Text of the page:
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Our Predictions for the Brexit (More Than a Little Egg on Our Face)

By Motley Fool Staff – Jul 7, 2016 at 9:24AM

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We didn't quite get this one right, but at least we weren't alone.

The U.K.'s vote to separate from the European Union came out on the Brexit side. No one saw this coming, including us. We sometimes get things wrong. Just watch this clip from the MarketFoolery podcast, recorded on the day of the vote, to see us utterly fail to predict the Brexit. Four and a half long minutes of wrong predictions, guaranteed to fulfill all your schadenfreude needs.

It's not pretty, but we're happy to share, because in the market, as in global politics, sometimes no amount of skill guarantees you see things coming.

A transcript follows the video.

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This podcast was recorded on Jun. 23, 2016. 

Chris Hill: Are you excited for the Brexit vote, which is going on right now as we speak?

Bill Barker: The market's excited, isn't it?

Hill: The market does seem excited.

Barker: The market is celebrating. We're "buy" on the rumor here, and the rumor is that the Brexit vote will go down, the Bremain vote will ...

Hill: Yeah, Bremain is even worse than Brexit. The voting is happening --

Barker: It's just sad, when you're losing to Bremain.

Hill: [laughs] It kind of is. The vote is happening in England right now. The polls close at 10 p.m. in England, so 5 p.m. Eastern time here in the States, and there is no exit polling. So there's no sense of how the vote is going. Maybe there's a sense of how turnout is, but there's no exit polling. So the final results are expected to be announced Friday morning between 7 and 9 a.m. Again, that's in England. So that's in the middle of the night here.

Barker: It's hard for Americans to understand that somebody else's time would dictate. Isn't it?

Hill: [laughs] I'm not going to name names, but I have actually talked to a couple of people who have taken that stance. Like, "What?"

Barker: "How dare they?"

Hill: "Why are their polls open until 10 o'clock!"

Barker: "Why are they allowed to have a different time at all?"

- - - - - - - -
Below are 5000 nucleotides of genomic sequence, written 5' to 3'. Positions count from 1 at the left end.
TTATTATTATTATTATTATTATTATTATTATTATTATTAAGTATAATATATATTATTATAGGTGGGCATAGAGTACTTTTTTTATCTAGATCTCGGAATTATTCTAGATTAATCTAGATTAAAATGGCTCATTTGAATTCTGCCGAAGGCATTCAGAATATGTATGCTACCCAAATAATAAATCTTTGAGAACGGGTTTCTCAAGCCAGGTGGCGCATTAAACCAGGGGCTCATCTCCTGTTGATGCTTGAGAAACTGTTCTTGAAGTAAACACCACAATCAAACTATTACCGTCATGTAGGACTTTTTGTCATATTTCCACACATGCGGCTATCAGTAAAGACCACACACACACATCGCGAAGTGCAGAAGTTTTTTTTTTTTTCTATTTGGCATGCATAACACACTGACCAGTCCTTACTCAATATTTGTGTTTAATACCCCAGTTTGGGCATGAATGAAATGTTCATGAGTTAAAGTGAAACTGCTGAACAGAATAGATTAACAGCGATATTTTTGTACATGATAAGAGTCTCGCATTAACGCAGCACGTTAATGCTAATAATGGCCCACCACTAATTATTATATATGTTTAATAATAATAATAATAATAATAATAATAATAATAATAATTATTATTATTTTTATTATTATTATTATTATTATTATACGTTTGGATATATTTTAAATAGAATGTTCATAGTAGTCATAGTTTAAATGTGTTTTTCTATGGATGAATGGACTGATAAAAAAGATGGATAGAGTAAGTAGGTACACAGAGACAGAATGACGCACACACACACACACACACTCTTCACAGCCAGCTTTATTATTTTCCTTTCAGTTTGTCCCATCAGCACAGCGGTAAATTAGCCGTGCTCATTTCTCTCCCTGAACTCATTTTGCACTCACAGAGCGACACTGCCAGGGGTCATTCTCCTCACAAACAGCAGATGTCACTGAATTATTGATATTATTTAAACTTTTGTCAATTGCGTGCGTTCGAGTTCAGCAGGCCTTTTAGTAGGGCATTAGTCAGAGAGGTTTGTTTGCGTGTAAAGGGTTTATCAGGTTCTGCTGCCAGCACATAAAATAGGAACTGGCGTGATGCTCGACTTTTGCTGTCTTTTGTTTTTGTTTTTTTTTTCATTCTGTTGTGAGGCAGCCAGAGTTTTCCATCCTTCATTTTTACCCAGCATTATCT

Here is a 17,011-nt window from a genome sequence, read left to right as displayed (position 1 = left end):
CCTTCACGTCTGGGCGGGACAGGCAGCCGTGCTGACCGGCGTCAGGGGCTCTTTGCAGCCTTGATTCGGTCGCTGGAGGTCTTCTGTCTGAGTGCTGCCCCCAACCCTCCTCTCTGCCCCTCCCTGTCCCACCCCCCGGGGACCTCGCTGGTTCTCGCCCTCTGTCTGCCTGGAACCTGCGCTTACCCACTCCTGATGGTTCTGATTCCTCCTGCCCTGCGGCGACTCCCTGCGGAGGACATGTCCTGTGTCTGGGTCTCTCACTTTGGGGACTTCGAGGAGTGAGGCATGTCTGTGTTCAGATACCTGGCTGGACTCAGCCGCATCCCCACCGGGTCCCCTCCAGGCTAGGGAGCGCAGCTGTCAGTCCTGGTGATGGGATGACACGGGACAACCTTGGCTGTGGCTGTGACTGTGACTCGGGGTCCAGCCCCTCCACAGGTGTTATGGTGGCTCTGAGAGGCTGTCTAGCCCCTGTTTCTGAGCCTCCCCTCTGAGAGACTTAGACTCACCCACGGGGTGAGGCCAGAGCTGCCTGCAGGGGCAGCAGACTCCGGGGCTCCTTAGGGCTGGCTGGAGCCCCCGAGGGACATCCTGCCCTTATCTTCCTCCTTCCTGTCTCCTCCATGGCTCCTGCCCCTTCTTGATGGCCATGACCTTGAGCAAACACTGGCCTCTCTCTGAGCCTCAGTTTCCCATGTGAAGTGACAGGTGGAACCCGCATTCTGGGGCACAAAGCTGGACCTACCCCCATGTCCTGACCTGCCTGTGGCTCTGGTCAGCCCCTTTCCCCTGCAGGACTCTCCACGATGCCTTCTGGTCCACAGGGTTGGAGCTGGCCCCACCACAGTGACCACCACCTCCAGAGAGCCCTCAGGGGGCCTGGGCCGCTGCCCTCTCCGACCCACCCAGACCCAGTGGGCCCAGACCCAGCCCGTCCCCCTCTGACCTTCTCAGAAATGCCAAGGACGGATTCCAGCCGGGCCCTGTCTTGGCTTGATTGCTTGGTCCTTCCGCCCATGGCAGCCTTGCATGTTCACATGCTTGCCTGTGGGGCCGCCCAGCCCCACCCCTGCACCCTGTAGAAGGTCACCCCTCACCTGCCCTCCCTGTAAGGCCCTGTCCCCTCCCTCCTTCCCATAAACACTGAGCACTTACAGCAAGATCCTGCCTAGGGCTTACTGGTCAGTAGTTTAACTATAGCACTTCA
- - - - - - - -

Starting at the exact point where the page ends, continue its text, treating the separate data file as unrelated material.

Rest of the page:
Hill: But, to your point, that really is how the market is reacting right now in the States -- that this is going to be status quo. The idea that there is going to be this great upheaval with the U.K. leaving the European Union, we're not worried about that.

Barker: The market likes status quo a lot of the time, much more than uncertainty. And the betting odds, as I see them online right now, are 83% chance of staying in, and 16% chance of leaving. So it's about a 5-out-of-6 chance that the market is priced into the status quo reigning, and that is good enough.

Hill: I don't want to get into too many details for regulatory reasons, but have there been conversations in the Fool Funds group regarding how you're going to invest differently if, in fact, the Brexit vote passes, and the U.K. does end up leaving the European Union? Have those conversations taken place?

Barker: No. It would be reacting to a hypothetical. Of course, you could look at the odds and say, "Well, in the 1-in-6 chance that this happens, what should we do?" We're not a quick-turnover type of shop. We don't trade a lot. So the companies we own are likely to be, in our opinion, good ones to own for the next five to 10 years. Now, it's certainly the case that European stocks and British stocks in particular would be taking a big hit, might take a big hit tomorrow. Maybe we should be dedicating a lot of time to what is a fairly small amount of investment that's in England anyway. But, no, it's not something that has looked like it's enough of a worry to us, despite all of the press that it gets everywhere else.

Hill: So the people who are already looking past this vote toward the possibility of similarly styled votes in France, in other countries in Europe, that's not even on your radar right now? That's not even a concern?

Barker: The most proximate concern, I think, would be to take this -- because, the odds are similar, the betting market odds. It's nice to have places where betting on presidential elections is done, so that you can get some sort of odds, and that is done in England.

Hill: It's probably fun to be a bookmaker in England, don't you think?

Barker: I think so, yeah!

Hill: More fun than being a bookmaker here.

Baker: Open up bets on all sorts of things, what the name of the royal baby is going to be and all that. Anyway, the odds of Trump winning are basically about the same in the market right now as the odds of England leaving. And I think it would be similarly disruptive to the markets, either one of those things. Those odds change, and then you'll see a little bit more volatility in a market, just as you've seen a lot of volatility in England. When the odds were closer that Brexit would go through, definitely, the European markets in particular, and the U.S. markets, to a lesser extent, did take a hit.

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